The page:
Tag Archives: love

what’s your favorite song by one of your friends?

It’s an amazing thing to get cut off from civilization for a little while. It forces you to enter someplace else – yourself, your thoughts, even the thoughts of someone else – Nick Hornby’s book “Songbook” is perfect for this.

The essays are short, to the point, and revolve around music. But they don’t just encapsulate chord changes or rhyming patterns. The songs are good. And meaningful. And thoughtful. The essays explain through some fantastic, honest, accessible writing why these songs are songs Nick Hornby loves. And it’s not just about “I like that line” or “I like that solo” – it’s WHY that one line is so brilliant, explaining all seven kinds of love (according to the Greeks) in seven or eight words. I’ve pretty much added “Nick Hornby liking a song I wrote” to my bucket list.

And he asks an amazing question – “Who knows how many great songs I’ve missed…songs written and performed by people who are your friends but not, unfortunately, mine?”

Which leads me to ask – What are YOUR favorite songs by your friends?

I always wanted to be a firefighter, especially today.

I’ve always wanted to be a firefighter.

Not that the other service jobs are bad, but there is something right about this one. Growing up, three of my uncles were NYPD officers, one even a captain offered a chief position, but it was my cousins in the firehouse down the block that intrigued me more. When I was a kid, there wasn’t anything better than the shiny red engine going down the street with the bell ringing or trying on the helmet and coat that were 30 sizes too big or the stereotypical Dalmatian riding shotgun, but it goes beyond that.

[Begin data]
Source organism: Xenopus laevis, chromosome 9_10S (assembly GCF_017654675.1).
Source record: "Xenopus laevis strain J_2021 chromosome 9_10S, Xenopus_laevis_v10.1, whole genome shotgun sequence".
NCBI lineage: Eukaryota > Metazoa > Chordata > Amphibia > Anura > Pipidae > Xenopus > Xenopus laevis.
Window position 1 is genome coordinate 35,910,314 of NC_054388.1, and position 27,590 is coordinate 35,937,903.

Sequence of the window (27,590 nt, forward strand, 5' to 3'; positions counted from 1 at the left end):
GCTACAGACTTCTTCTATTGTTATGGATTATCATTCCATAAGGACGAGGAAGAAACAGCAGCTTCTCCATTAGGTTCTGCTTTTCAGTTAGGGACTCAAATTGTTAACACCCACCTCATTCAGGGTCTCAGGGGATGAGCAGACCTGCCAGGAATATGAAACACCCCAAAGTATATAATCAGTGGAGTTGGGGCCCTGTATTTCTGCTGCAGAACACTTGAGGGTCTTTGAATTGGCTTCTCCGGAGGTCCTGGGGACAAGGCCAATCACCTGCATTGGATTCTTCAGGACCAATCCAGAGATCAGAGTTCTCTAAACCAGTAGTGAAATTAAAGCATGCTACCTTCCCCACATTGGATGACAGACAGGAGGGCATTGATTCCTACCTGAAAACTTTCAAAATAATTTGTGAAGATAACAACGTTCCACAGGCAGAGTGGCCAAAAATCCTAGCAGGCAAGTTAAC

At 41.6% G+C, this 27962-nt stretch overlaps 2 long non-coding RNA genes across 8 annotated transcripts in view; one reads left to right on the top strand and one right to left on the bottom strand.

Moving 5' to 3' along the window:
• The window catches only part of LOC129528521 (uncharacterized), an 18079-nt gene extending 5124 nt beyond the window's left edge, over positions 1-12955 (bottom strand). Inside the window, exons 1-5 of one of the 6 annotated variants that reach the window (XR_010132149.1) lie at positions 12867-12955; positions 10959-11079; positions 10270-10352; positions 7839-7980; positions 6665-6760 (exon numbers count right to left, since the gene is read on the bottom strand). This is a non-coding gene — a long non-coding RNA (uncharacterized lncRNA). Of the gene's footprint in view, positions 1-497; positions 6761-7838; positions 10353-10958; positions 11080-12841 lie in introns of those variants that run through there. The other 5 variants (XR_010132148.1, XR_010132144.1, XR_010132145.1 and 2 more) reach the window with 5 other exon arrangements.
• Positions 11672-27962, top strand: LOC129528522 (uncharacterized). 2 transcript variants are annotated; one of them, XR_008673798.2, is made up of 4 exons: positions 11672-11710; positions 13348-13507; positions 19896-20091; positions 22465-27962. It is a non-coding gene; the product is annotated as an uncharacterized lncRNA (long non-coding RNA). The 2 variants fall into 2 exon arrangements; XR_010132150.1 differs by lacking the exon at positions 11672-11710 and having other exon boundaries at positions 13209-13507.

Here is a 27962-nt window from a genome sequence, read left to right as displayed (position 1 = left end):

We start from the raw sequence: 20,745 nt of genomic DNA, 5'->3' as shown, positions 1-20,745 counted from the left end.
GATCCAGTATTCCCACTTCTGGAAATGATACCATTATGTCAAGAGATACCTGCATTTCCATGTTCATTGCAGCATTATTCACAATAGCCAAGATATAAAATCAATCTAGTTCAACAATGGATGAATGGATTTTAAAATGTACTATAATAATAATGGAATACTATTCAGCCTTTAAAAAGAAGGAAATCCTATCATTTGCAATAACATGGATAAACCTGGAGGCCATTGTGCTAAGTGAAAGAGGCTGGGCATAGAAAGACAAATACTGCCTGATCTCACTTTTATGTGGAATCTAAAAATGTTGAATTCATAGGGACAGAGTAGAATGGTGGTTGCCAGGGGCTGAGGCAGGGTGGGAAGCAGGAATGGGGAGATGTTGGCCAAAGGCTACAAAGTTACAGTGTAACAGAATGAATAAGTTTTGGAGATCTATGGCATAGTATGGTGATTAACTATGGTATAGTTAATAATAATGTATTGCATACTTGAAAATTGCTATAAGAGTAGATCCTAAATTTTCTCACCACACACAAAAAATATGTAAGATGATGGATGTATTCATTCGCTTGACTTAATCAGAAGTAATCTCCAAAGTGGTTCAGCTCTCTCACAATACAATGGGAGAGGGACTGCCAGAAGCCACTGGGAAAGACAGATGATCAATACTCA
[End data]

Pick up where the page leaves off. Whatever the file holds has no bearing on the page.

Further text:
Even before I was old enough to admit it, I surreptitiously rooted for the FDNY at the annual FDNY/NYPD hockey, softball and football games. The sound of a siren makes my heart race in a good way, and I LOVED Backdraft AND Ladder 49. (Don’t get me started on how awesome the first two seasons of Rescue Me were). But it goes beyond that.

I’ve always liked the fact there are no guns. I’ve never been a fan of guns. I found out while I was a Webelo Scout that I could shoot really well, but I never had an interest in honing that skill. It seemed like an impediment  – a wall of some kind that is instinctively put up between the person with a gun and the person without. Or even TWO walls when both people have guns. (Granted, there are some instances in which guns serve a purpose, but that is a different conversation.) But it goes beyond that.

There is some kind of honor, a clarity, a higher calling, a true vocation to selflessly put yourself in harm’s way for another human being, whom you most likely never have met before. There are so many pictures around the internet of firefighters with kids, elderly people, men, women, cats, dogs in their arms, carrying them to safety. There are so many pictures around the internet of firefighters with faces blackened by smoke, in hospital beds, or trucks crushed by falling debris. There are so many pictures of funerals, with trucks and firefighters from all over the country and even all over the world, full of brothers (and sisters) who want to honor the fallen if there is ever any fallen. There are even one or two pictures of the actor Steve Buschemi putting on his boots and coat and hiding from the paparazzi as he ran in and out of Tower Two.

My mom once said she was happy I never became a Firefighter, cause I would have run into the building and might never have come out. That is one of the nicest compliments I have ever gotten. 

Now that I’m old(er) and (slightly) out of shape I can merely watch from the sidelines and root for The Bravest in the games of football, soccer, hockey, and life. 

And say thank you.